26 Coaching MillennialWant information, education, communication and lots of feedback.Want a leader who has a vision, can communicate, is honest, has integrity, can motivate others, is knowledgeable and supportive.Want lots and lots of coaching and mentoring.Expect structure, guidance and extensive orientation.Public recognition, traditional status symbols through titles, awards, photos with CEO are NOT.Will be demanding.
27 Coaching MillennialThey want to be involved in decision making and implementation of new practices.They have little patience for a lack of resources, rigidity, or blind insistence on doing things “the way they have always been done”.They want to learn from experience but not be burdened by it.
28 Technology has flipped traditional hierarchy of knowledge Younger generations know more about technology.
30 The #1 issue in health care today: Recruitment and retention (health human resources).Ours is an aging workforce.Boomers poised to retire.We are not educating, hiring or retaining enough nurses to replace us.30% of new graduates leave nursing.Old ways, old ideas not healthy in a time of evidence based practice.Few opportunities to mentor, coach and develop future leaders.An inexperienced staff.Patient safety issues
31 Why do nurses leave? Not valued as a professional Not respected as a personLoss of selfLack of recognitionWorkplace stressLack of acceptanceLack of opportunities in nursing/other opportunities available.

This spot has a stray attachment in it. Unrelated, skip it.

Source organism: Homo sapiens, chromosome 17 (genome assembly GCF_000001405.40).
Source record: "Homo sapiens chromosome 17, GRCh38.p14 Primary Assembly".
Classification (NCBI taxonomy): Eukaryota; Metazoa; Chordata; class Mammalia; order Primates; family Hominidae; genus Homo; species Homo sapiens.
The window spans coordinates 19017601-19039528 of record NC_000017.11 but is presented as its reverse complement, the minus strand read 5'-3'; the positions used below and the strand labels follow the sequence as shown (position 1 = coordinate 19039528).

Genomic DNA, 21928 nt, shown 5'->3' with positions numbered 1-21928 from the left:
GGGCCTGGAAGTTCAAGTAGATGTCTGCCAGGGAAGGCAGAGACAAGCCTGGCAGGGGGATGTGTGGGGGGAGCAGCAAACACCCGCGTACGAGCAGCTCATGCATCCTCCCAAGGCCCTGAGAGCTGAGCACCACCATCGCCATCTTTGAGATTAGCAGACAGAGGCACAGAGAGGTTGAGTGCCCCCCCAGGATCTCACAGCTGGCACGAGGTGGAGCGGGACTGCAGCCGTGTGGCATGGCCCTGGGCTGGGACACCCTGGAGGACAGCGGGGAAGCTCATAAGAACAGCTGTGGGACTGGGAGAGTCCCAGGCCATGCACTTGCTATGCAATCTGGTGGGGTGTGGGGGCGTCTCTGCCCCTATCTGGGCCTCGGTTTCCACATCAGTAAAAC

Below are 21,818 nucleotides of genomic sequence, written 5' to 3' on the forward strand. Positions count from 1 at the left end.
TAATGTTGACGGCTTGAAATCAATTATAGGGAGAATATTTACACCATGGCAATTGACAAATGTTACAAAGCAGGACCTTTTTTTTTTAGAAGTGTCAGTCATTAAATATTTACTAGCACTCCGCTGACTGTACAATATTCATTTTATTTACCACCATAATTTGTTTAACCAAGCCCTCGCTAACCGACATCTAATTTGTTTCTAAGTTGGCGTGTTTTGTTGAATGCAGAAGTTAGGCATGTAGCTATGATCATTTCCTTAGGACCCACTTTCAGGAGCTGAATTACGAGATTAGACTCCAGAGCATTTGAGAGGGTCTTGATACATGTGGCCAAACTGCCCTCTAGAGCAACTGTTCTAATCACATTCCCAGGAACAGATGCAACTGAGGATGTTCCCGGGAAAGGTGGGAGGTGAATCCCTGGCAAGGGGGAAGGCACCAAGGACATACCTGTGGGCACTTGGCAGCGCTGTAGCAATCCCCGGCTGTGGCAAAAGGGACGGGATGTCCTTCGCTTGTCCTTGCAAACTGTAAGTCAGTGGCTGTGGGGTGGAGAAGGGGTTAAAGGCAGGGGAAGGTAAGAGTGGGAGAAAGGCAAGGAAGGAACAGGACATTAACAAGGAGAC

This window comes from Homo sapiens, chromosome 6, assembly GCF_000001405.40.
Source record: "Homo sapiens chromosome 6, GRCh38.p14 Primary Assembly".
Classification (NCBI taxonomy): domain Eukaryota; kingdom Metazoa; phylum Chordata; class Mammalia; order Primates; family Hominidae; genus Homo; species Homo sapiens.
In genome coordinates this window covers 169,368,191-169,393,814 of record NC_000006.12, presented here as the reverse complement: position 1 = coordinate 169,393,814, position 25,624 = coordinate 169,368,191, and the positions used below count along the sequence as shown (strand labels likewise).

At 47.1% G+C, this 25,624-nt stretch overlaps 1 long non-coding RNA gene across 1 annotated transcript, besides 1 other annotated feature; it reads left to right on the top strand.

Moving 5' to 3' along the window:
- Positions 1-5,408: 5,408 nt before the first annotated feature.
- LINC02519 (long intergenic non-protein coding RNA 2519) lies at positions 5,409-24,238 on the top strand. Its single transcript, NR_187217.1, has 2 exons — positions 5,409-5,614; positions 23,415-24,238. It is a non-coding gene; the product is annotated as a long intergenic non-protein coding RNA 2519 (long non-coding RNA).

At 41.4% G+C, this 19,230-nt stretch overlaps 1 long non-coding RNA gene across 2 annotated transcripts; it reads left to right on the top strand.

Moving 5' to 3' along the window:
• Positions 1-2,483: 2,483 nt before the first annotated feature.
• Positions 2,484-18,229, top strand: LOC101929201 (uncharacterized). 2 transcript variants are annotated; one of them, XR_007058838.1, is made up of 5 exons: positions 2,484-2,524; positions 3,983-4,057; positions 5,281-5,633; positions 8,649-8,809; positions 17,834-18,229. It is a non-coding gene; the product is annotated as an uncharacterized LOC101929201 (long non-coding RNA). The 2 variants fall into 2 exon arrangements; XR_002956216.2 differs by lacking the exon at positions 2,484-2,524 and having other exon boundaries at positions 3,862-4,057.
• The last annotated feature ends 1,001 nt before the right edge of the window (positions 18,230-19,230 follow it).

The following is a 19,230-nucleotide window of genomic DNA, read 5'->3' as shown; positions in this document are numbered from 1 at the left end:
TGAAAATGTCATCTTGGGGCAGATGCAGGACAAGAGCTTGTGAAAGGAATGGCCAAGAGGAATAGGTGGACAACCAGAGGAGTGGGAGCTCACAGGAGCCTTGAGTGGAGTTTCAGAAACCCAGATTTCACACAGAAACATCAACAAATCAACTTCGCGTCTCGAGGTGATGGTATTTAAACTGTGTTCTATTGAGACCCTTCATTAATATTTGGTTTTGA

32 Sources of Disrespect Other nurses Other staff Patients and their familiesThe organization
33 Conflict Inevitable in human interactions…. Unresolved conflict leads to error, staff turnover, decreased patient satisfaction.
34 Generational Conflict Members of each generational cohort share common experiences that influence their attitudes and expectations toward authority, organizations, work expectations, career goals and private life.These perspectives can create stress, misunderstanding and conflict in the workplace.Generation Gap is nothing new.What is new: Four generations working togetherDelayed retirementChanges in life expectancyUnder performing markets: pension and benefitsReentry of older nurses into the workforce
35 The generational divide Disrespect Disconnect↓ ↓Peer conflict Poor working relationships=Burnout + Professional attritionYoung and old, they leave.Nurses tend to actively avoid conflict out of Fear: Rejection, Escalating conflict, Sabotage, Shunning, Negative impact on patient care, Stress, Uncertainty,
36 “Every generation blames the one before”* Believing one’s own perspective to be unique and universal.Different assumptions regarding roles.Participating vs. challengingPay your duesFocus on differences not strengths.Expecting to teach not learn.*Mike and the Mechanics, In the Living Years.Roles:Seen and not heardParticipating vs. challengingPaying your dues vs. developing credibility
39 Workplace attributes Strong visible nurse leader. Autonomy Respectful work relationshipsControl over work
40 R-E-S-P-E-C-TAt the heart of every human interaction and relationship.Reflected in HOW we speak to each other as well as WHAT we SAY.Reflects ones own values.SX active listening, no eye rolling, sighing, negative body language.
41 Respect Requires valuing and understanding of each other. As a team, groupAs an individual.Stereotypes and generalities are used only as guideposts.GenerationalArea or place of practice e.g. ER nurses
42 COMMUNICATIONDifferent forms of communication appeal to different generations, different people.Universal: everyone wants more communicationWe are quite stingy with it…..